- Buchy L, Cadenhead KS, Cannon TD, Cornblatt BA, McGlashan TH, Perkins DO, et al. Substance Use in Individuals at Clinical High Risk of Psychosis. Psychological Medicine. in pressGoogle Scholar
- Valmaggia LR, Day FL, Jones C, Bissoli S, Pugh C, Hall D, et al. Cannabis use and transition to psychosis in people at ultra-high risk. Psychol Med. 2014;44(12):2503–12.View ArticlePubMedGoogle Scholar
- Arseneault L, Cannon M, Poulton R, Murray R, Caspi A, Moffitt TE. Cannabis use in adolescence and risk for adult psychosis: longitudinal prospective study. BMJ. 2002;325(7374):1212–3.PubMed CentralView ArticlePubMedGoogle Scholar
- Welch KA, McIntosh AM, Job DE, Whalley HC, Moorhead TW, Hall J, et al. The impact of substance use on brain structure in people at high risk of developing schizophrenia. Schizophr Bull. 2011;37(5):1066–76.PubMed CentralView ArticlePubMedGoogle Scholar
- Welch KA, Stanfield AC, McIntosh AM, Whalley HC, Job DE, Moorhead TW, et al. Impact of cannabis use on thalamic volume in people at familial high risk of schizophrenia. Br J Psychiatry. 2011;199(5):386–90.View ArticlePubMedGoogle Scholar
- Eggan SM, Lewis DA. Immunocytochemical distribution of the cannabinoid CB1 receptor in the primate neocortex: a regional and laminar analysis. Cereb Cortex. 2007;17(1):175–91.View ArticlePubMedGoogle Scholar
- Anticevic A. Examining risk for psychosis onset and progression via functional connectivity neuroimaging markers. Biological Psychiatry. 2015;77(9S): 149S. Google Scholar
- Addington J, Cadenhead KS, Cornblatt BA, Mathalon DH, McGlashan TH, Perkins DO, et al. North American Prodrome Longitudinal Study (NAPLS 2): overview and recruitment. Schizophr Res. 2012;142(1-3):77–82.PubMed CentralView ArticlePubMedGoogle Scholar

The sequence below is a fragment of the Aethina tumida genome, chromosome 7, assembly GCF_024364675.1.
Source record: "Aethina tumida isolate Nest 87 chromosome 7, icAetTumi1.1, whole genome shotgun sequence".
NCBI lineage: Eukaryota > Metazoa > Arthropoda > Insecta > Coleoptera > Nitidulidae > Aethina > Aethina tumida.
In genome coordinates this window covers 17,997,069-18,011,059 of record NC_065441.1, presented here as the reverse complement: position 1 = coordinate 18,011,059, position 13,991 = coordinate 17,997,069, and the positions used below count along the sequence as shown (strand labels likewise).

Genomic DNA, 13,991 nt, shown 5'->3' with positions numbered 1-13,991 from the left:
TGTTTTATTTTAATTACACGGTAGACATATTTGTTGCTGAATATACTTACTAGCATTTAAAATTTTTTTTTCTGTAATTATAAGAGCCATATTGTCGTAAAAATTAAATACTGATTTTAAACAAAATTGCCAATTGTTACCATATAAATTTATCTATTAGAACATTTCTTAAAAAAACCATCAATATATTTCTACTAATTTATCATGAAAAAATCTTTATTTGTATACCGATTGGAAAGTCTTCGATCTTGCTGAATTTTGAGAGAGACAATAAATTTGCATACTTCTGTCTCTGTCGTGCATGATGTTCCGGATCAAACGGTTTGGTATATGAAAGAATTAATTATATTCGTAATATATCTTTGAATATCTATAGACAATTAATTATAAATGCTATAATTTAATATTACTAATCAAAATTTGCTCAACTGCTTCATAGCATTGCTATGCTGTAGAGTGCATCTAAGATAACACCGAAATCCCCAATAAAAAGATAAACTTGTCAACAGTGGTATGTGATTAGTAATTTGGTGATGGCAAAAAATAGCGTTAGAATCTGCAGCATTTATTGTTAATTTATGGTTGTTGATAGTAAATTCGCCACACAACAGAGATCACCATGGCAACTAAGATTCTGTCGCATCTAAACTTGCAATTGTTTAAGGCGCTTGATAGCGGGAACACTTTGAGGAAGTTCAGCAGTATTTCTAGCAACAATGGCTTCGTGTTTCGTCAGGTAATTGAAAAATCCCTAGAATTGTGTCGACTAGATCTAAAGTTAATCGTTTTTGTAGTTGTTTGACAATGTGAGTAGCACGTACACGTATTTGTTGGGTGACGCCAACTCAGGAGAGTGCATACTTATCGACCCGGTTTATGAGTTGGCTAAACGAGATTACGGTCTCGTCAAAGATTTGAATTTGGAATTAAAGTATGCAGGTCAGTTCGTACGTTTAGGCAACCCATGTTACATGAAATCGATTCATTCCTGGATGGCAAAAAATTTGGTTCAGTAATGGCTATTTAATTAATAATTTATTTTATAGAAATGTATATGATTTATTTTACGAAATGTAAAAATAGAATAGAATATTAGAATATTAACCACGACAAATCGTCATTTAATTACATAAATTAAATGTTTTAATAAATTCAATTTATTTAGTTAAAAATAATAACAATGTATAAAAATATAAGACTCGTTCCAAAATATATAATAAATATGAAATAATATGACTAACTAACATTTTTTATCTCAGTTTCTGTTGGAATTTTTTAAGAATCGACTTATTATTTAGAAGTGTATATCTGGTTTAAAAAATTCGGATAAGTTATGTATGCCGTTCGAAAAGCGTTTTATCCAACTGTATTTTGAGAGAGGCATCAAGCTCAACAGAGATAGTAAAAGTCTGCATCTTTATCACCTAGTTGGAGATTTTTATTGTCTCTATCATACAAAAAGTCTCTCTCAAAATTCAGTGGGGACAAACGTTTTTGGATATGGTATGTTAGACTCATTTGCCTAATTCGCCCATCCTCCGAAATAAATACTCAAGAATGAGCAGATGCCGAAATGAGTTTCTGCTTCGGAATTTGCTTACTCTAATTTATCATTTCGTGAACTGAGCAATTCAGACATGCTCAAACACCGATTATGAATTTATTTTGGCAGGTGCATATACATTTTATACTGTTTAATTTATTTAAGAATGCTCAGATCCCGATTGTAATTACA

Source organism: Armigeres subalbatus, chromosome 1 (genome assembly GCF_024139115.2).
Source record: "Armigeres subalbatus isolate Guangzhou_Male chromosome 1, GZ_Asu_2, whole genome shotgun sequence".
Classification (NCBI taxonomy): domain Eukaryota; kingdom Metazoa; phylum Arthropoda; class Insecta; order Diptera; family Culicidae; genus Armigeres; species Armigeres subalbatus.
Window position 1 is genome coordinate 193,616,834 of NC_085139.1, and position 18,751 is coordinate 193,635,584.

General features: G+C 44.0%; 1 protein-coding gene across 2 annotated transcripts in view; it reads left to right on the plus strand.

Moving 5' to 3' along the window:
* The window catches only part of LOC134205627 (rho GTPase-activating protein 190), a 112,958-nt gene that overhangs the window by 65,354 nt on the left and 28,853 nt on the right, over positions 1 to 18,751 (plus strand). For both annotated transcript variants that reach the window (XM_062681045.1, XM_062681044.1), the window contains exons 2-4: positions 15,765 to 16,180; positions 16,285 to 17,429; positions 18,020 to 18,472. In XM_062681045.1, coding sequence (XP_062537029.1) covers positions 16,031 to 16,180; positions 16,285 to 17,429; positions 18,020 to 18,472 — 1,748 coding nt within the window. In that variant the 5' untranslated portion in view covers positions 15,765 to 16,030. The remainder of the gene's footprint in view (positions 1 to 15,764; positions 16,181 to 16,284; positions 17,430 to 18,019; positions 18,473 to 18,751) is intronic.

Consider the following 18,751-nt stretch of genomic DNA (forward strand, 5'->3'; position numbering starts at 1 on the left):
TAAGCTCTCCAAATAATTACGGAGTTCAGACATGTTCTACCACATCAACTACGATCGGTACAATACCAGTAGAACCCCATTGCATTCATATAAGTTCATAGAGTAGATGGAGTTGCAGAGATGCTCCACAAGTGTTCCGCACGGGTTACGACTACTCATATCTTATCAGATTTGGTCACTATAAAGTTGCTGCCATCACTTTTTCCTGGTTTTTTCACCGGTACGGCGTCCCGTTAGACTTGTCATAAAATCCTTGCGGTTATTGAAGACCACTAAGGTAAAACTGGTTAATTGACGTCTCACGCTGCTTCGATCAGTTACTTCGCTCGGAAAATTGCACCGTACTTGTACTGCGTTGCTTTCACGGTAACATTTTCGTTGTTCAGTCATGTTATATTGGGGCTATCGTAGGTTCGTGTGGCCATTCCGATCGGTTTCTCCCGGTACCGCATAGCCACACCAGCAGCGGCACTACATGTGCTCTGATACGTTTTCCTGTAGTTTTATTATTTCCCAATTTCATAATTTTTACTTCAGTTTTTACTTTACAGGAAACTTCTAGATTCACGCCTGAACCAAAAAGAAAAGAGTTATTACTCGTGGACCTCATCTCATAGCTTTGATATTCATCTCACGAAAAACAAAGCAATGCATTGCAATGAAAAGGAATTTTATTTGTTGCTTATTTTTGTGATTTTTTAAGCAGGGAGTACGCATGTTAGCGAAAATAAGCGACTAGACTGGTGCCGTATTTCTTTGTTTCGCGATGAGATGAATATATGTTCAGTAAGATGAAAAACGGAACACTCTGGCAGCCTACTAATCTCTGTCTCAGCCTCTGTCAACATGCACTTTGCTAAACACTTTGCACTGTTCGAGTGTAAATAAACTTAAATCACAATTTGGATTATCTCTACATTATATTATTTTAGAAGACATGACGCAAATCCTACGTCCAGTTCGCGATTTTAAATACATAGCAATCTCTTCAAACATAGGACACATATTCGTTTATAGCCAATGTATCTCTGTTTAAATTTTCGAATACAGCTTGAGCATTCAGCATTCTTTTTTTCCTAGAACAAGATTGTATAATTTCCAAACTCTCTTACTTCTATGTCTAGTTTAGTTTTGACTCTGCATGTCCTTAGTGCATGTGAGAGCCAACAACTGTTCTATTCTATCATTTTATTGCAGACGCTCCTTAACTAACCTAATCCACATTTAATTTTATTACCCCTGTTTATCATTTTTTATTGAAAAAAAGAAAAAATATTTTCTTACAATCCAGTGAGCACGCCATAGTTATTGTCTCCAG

- McGlashan TH, Walsh BC, Woods SW. The psychosis risk syndrome: Handbook for diagnosis and follow-up. New York: Oxford University Press; 2010.Google Scholar
- Drake RE, Mueser K, McHugo G. Clinical Rating Scales. In: Sederer L, Dickey B, editors. Outcomes assessment in clinical practice. Baltimore: Williams and Wilkins; 1996. p. 113–6.Google Scholar
- Henquet C, Krabbendam L, Spauwen J, Kaplan C, Lieb R, Wittchen HU, et al. Prospective cohort study of cannabis use, predisposition for psychosis, and psychotic symptoms in young people. BMJ. 2005;330(7481):11.PubMed CentralView ArticlePubMedGoogle Scholar
- Cannon TD, Sun F, McEwen SJ, Papademetris X, He G, van Erp TG, et al. Reliability of neuroanatomical measurements in a multisite longitudinal study of youth at risk for psychosis. Hum Brain Mapp. 2014;35(5):2424–34.PubMed CentralView ArticlePubMedGoogle Scholar
- Anticevic A, Repovs G, Barch DM. Resisting emotional interference: brain regions facilitating working memory performance during negative distraction. Cogn Affect Behav Neurosci. 2010;10(2):159–73.View ArticlePubMedGoogle Scholar
- Anticevic A, Repovs G, Krystal JH, Barch DM. A broken filter: Prefrontal functional connectivity abnormalities in schizophrenia during working memory interference. Schizophrenia Bulletin 2012. Epub ahead of print.Google Scholar
- Repovs G, Csernansky JG, Barch DM. Brain network connectivity in individuals with schizophrenia and their siblings. Biol Psychiatry. 2011;69(10):967–73.PubMed CentralView ArticlePubMedGoogle Scholar
- Fischl B, Salat DH, Busa E, Albert M, Dieterich M, Haselgrove C, et al. Whole brain segmentation: automated labeling of neuroanatomical structures in the human brain. Neuron. 2002;33(3):341–55.View ArticlePubMedGoogle Scholar